These companies now have to pay an 8 percent tax on the revenue derived from those Massachusetts clients. Before, a New Hampshire company’s revenues collected from Massachusetts would be used to calculate the business profits tax (BPT) owed to New Hampshire. But now, businesses are double taxed. A company still must count all of its revenue for New Hampshire’s BPT, but the revenue collected in Massachusetts needs to be counted and taxed by the Bay State.

It can be a complicated system and, sometimes, New Hampshire businesses don’t even know when they would need to pay Massachusetts taxes. In turn, some companies think twice about doing business or hiring out of state for fear of having to pay more money to another government, which could affect their bottom line.

“State tax structures can create cross-border issues in a number of ways, including positive economic development in bordering communities that are able to draw businesses and individuals into the state as well negative impacts from tax policy decisions that create adverse tax climates causing individuals and businesses to leave the state for a preferential neighboring state,” said Kathryn Michaelis, an attorney in the tax practice group at the Rath, Young and Pignatelli law firm in Concord.

It’s not all doom and gloom for New Hampshire residents and businesses paying Massachusetts taxes. Many Massachusetts residents cross the border because New Hampshire has historically one of the lowest tax rates on cigarettes in the region, a lower gas tax, no tax on liquor sales, and no sales tax. This strategy allows the state to net revenue on the sales, despite the absence of a tax, which makes it appealing to other businesses and consumers, and pumps economic activity into the cities and towns on the border.

At one point, Massachusetts tried to capitalize on the cross-border purchases by challenging in court that they should collect taxes from a store that sells tires to Massachusetts residents in New Hampshire. A court disagreed.

But New Hampshire still struggles economically on several fronts, including high electricity costs, expensive property taxes, and a high cost of doing business in the state. Both Massachusetts and New Hampshire employees get paid more than average American workers, driving up employers’ labor costs.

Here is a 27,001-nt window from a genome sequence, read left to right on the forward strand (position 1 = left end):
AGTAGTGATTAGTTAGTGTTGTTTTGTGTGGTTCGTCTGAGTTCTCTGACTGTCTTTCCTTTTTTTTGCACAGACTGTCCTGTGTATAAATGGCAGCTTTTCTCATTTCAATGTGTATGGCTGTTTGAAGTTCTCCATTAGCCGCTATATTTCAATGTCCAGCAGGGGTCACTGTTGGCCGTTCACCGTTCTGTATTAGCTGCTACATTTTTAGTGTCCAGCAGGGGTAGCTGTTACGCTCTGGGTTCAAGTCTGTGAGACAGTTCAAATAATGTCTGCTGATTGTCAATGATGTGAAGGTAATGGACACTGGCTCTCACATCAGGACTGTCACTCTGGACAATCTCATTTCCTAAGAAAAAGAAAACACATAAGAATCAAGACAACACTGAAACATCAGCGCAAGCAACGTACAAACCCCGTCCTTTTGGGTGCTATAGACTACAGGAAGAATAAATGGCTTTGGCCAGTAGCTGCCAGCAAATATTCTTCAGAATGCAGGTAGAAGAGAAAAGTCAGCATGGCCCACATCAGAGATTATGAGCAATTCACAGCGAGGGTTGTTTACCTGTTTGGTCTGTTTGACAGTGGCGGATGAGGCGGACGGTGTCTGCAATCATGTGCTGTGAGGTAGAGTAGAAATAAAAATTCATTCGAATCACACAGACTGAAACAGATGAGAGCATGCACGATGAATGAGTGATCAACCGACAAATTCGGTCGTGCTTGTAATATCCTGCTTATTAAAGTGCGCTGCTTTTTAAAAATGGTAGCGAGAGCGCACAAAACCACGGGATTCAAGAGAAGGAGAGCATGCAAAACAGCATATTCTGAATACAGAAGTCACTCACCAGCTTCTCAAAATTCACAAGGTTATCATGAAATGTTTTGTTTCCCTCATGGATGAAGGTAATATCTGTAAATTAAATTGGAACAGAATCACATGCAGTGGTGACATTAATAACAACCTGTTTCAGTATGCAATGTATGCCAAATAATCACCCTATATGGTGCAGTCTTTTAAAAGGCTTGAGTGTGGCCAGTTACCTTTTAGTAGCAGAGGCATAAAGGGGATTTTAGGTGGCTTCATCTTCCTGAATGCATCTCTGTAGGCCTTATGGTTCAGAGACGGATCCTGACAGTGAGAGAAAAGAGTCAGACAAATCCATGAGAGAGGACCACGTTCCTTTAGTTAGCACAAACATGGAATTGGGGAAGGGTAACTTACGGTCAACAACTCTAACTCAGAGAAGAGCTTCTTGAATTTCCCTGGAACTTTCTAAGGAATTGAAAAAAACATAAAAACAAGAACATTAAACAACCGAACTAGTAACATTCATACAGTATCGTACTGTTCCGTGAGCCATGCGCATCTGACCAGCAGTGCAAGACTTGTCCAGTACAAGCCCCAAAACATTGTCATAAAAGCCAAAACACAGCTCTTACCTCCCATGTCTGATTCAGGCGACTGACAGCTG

“While a favorable tax climate may draw in businesses to a bordering community, the state and local officials must always be careful to not offer tax incentives or subsidies or restructure the tax system in such a way that it creates too much of a cost burden on the locality or state in the long-run,” Michaelis told NH Journal. “Each state and local jurisdiction needs to find balance in retaining and recruiting business while ensuring that its revenue remains steady to support government services.”

New Hampshire worked hard in the 1980s and 1990s to have the “New Hampshire Advantage” where students would graduate school, go to college, and eventually return to raise families and work. People from Massachusetts, New York, and New Jersey moved to the state and businesses would have access to this cluster of highly educated and skilled workforce.

By the 2000s, positive net migration stopped, college graduates moved away, and New Hampshire’s business climate was not as diverse. Now, politicians are trying to figure out how to deal with a workplace shortage and make New Hampshire an attractive place for businesses.

One way the Republican-controlled State House sees on getting their advantage back is through right-to-work laws, which would prohibit public and private sector unions from charging non-members fees for negotiating on their behalf. If passed, New Hampshire would become the only state in the Northeast to have a right-to-work law.

The cross-border economic relationship is not unique to Massachusetts and New Hampshire. Illinois and Indiana have a similar relationship, with my many people leaving Illinois due to its high taxes. The same is true for New Jersey and Delaware, where a high gas tax in the Garden State could benefit Delaware, yet both have high property taxes. What tax policy is passed in one state could spill over into its neighboring states.

Carl Davis, research director for the Institute on Taxation and Economic Policy, said it can be difficult to isolate the taxes and determine if economic growth or hinderance is a result of an increase or decrease in taxes.

“It’s not cut and dry,” he told NH Journal. “It’s hard to look back and see if a state raised taxes because they have a poor economy or because of their taxes, their economy is doing well. There are always trade-offs.”

But for New Hampshire and Massachusetts, the economies and tax policies of the two states seem to be fairly linked for its residents, businesses, and communities.